Every so often, the prospect of changing the Australian flag crops up in the media. Politically, I don’t much care: there are more important things than some piece of cloth on a pole. But creatively, if people are designing flags, then I want in on the action.
The latest revival of the conversation was triggered by a rather hideous design that’s not worth linking to (it’s only a catalyst, anyway). A better design along a similar line was Brendan Jones’s 1995 Reconciliation Flag, of which my only criticism is that the white line looks rather too divisive. I think it was the first I ever saw that involved the use of a boomerang.
Here’s a link to a list of 100 flags proposed by the public in the late 90s.
It’s been a while since we last had a flag debate in Australia, and likewise, a while since I last had a go at designing one of my own. Now, I happen to work as part of a graphic design team these days, but at home I don’t have access to the software we use at work, so I had to try and sketch a design using Windows Paintbrush.
So bearing in mind that this is better thought of as a rough sketch than a finished design, here is the best idea I came up with. [Update: I’ve fiddled a bit since the original upload, but still using Paintbrush.]
Every flag tells a story, and I took as my inspiration the rarely-sung second verse of Australia’s national anthem.
- “Beneath our radiant Southern Cross, we’ll toil with hearts and hands”
So I’ve depicted the Southern Cross, which is also depicted on our current flag. The number of points on the stars is irrelevant, but five points is easiest in Paintbrush, so I went with that.
- “To make this Commonwealth of ours renowned through all the lands”
The red boomerang (an idea borrowed from the Reconciliation Flag and others like it) is firstly a distinctly Australian symbol but also doubles as an upward-pointing arrow for ambition. More evocatively, picture a boomerang being tossed into the night sky, to fly amidst the stars of the Southern Cross.
- “For those who come across the seas, we’ve boundless plains to share”
I’ve included blue for the ocean on both sides of the design. As for sharing boundless plains, it has to be said that Australian politics right now is anything but welcoming to outsiders. But personally, I like the idea of national symbols that can be used to shame us, by expressing values we’re supposed to have but seem to have forgotten.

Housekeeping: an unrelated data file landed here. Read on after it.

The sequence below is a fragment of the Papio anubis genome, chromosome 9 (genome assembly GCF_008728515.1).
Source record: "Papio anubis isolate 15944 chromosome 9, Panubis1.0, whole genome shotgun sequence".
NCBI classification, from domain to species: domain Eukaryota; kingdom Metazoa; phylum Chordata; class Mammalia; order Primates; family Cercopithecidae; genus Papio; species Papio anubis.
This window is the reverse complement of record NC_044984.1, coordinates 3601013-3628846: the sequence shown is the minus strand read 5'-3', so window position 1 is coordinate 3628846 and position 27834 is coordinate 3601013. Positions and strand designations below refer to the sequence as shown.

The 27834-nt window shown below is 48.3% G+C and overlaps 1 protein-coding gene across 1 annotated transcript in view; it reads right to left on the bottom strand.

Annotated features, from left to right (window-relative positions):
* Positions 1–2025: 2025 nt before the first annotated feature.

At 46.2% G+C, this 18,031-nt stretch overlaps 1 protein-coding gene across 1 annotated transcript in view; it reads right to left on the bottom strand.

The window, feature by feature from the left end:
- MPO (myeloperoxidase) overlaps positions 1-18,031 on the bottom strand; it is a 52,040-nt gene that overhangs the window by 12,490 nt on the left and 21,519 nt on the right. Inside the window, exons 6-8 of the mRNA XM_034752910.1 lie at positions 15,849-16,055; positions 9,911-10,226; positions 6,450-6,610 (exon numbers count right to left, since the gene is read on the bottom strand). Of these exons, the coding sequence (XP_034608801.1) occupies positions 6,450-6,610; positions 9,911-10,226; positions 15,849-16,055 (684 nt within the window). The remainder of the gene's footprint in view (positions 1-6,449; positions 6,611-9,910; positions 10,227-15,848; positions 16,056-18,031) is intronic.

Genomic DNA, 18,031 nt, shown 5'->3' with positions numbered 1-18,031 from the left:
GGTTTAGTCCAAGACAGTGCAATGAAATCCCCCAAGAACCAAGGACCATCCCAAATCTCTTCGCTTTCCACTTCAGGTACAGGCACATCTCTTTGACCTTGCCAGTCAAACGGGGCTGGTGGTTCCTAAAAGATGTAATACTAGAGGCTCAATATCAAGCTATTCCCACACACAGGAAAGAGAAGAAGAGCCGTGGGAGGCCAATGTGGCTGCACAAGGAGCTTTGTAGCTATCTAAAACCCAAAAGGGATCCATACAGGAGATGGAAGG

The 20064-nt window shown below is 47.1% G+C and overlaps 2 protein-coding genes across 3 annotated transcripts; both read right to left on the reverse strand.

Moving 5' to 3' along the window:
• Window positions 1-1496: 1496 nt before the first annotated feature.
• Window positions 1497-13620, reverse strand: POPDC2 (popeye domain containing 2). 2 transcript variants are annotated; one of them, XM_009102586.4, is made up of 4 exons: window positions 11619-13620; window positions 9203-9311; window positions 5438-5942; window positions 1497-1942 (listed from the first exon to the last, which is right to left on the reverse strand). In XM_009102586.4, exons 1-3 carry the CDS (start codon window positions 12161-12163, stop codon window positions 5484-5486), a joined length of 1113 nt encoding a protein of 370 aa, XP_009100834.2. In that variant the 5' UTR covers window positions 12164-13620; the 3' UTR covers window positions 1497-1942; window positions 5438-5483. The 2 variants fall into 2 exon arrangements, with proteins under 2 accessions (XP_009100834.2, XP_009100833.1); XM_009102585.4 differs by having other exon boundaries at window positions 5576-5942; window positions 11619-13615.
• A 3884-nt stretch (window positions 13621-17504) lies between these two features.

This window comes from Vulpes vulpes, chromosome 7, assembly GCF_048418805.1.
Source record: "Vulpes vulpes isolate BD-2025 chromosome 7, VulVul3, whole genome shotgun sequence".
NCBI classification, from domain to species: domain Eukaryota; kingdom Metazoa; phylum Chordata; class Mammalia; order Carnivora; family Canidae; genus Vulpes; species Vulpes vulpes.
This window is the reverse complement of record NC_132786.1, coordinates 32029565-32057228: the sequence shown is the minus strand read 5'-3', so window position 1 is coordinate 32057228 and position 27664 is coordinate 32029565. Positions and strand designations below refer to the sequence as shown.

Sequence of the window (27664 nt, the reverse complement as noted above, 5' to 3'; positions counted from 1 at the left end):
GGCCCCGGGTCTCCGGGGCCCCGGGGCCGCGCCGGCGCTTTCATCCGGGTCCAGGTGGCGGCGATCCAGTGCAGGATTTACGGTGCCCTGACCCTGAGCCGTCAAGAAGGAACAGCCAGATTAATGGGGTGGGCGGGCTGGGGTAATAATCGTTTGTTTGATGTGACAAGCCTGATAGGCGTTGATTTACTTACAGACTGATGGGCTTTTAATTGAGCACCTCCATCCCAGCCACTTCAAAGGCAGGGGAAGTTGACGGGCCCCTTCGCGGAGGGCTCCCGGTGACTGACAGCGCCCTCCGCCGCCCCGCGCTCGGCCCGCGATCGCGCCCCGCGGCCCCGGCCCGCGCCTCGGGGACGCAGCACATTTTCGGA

The one thing obviously missing is any representation of Australia’s individual states and territories. But flags are supposed to be simple, and one must make decisions about what to put in and what to leave out. There is no rule that requires a country’s flag to indicate the number of states and territories it has, so I decided that this design would not. (An advantage is that if ever Australians decide to alter the number of states, it can be done independently of the flag.)
To defend the design from another perspective — without the boomerang, you’d have a simple flag with the Southern Cross in the middle, and colours representing the water and land of our island continent. Surveys show that many people would like to retain the Southern Cross on a new flag, although here it appears in a simplified, more abstract form. On the other hand, the main argument against using the Southern Cross is that it is not distinctly Australian, as the flags of New Zealand and Papua New Guinea also share the feature. The boomerang adds precisely that Australian element, and is integrated with everything else.
I sketched this for fun, and won’t try to convince anyone that we should adopt it as a nation. This blog post is simply my humble contribution to the national discussion. If you have some flag-related ideas you’d like to share with me — whether you’re Australian or not, whether you think we need a new flag or not — then you are welcome to continue that discussion in the comments.
Update: I found a site that lets you convert a flag image into an animation. Here’s what mine looks like in motion:
Update: I got thinking about how states’ flags might be constructed to match my design for the national flag, and the idea that worked best was to turn the design sideways, put it against the mast, extend the stripes, and add the state’s emblem on the other side. Here’s how that turns out for South Australia.
Update and Postscript: My supervisor at the graphic design place I work at mentioned that he likes Brendan Jones’s other design. It is certainly one of the better conservative proposals (i.e. ones that maintain continuity with the current Australian flag), and I would consider it serviceable — if a little stark for my taste and overreliant on stars. I decided to fiddle with it, creating a modified version with a 2:3 aspect ratio, a brighter shade of blue to contrast better with the black, and stars reduced in size to better fit the new width. (Here it is animated.)